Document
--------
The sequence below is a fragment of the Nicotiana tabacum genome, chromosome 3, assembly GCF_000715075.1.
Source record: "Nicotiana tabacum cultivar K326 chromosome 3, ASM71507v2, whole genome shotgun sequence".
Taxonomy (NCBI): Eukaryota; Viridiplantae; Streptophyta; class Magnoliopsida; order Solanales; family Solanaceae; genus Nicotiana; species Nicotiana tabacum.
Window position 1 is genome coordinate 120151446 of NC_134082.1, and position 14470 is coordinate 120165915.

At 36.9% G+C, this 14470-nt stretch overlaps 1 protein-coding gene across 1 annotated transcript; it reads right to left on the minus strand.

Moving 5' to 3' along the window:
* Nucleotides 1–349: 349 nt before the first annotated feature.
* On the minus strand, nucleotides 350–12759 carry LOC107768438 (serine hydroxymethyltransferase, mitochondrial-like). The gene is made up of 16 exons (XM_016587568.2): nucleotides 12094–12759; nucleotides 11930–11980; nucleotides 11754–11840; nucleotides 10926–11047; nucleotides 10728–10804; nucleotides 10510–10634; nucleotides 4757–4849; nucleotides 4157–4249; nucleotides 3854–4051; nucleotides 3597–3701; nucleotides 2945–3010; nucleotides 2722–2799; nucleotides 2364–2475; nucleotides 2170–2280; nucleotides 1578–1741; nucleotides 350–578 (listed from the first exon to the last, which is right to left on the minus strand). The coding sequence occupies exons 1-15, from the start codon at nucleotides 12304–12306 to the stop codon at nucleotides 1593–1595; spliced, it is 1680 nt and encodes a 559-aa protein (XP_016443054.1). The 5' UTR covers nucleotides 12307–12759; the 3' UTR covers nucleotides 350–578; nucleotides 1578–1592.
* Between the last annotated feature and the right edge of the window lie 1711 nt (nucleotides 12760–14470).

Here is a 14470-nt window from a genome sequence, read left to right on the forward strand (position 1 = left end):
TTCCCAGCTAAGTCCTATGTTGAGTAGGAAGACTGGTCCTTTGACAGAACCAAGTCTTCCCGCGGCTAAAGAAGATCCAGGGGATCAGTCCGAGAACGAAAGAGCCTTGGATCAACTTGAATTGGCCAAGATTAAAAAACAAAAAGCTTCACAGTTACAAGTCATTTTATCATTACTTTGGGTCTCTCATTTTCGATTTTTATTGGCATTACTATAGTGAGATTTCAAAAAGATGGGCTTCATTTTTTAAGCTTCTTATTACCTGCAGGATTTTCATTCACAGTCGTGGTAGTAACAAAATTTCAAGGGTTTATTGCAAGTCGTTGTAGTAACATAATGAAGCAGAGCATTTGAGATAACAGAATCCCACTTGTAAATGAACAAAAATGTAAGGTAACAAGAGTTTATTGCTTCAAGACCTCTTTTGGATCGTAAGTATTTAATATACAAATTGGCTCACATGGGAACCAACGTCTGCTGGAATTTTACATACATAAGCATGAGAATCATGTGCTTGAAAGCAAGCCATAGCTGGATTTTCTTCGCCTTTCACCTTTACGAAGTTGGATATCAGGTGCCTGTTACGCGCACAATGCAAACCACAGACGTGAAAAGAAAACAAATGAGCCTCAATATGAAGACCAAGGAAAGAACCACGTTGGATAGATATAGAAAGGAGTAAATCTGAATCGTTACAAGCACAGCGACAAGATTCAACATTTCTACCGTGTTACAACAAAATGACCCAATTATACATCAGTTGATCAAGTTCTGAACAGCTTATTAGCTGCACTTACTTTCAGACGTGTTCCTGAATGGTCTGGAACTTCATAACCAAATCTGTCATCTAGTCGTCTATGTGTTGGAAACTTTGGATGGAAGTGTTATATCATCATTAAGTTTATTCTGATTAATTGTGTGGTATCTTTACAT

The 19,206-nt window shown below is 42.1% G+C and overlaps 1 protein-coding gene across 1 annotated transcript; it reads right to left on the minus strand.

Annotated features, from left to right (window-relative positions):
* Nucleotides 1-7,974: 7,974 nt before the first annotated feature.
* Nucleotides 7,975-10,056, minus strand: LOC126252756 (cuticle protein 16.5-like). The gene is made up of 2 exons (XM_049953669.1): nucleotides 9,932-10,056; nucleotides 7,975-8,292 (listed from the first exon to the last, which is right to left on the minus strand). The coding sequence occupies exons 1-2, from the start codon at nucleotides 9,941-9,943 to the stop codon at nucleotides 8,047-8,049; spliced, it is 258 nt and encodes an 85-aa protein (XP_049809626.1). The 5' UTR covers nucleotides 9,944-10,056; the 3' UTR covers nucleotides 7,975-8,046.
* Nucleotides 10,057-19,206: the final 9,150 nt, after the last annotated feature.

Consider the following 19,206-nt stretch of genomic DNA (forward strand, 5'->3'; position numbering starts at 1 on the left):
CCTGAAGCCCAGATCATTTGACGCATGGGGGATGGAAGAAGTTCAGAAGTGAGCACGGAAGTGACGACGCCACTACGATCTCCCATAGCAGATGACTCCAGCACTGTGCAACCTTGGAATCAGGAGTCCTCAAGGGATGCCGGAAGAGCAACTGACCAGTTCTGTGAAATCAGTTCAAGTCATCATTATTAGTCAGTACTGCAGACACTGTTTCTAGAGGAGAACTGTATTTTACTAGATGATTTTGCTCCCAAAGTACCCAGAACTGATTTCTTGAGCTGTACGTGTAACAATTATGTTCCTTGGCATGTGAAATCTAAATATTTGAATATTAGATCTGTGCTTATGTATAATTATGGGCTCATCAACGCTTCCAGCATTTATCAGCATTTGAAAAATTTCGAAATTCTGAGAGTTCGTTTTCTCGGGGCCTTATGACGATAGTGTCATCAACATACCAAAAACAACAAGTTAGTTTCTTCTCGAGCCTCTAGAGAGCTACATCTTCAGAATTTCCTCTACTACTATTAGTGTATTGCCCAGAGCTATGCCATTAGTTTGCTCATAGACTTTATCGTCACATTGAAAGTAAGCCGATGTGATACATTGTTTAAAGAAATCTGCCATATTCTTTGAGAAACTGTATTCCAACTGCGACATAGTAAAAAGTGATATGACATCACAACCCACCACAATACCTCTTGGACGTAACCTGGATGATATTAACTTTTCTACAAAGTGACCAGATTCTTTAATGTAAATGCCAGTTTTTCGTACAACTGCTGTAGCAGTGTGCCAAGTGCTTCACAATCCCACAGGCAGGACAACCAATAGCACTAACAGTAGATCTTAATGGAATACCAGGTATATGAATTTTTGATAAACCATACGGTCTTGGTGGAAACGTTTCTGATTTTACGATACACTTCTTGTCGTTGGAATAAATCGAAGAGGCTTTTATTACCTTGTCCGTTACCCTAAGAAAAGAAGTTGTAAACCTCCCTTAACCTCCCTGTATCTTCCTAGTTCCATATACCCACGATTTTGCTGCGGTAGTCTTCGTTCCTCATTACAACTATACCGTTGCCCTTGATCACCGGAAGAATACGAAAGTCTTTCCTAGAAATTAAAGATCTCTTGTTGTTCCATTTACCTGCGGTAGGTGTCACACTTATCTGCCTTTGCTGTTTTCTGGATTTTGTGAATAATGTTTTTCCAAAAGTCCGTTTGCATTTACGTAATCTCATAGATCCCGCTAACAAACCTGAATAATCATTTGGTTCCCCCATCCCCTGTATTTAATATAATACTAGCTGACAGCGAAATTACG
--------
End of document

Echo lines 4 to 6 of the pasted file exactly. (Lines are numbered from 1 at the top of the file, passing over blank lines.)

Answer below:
Window position 1 is genome coordinate 120151446 of NC_134082.1, and position 14470 is coordinate 120165915.

At 36.9% G+C, this 14470-nt stretch overlaps 1 protein-coding gene across 1 annotated transcript; it reads right to left on the minus strand.

Moving 5' to 3' along the window: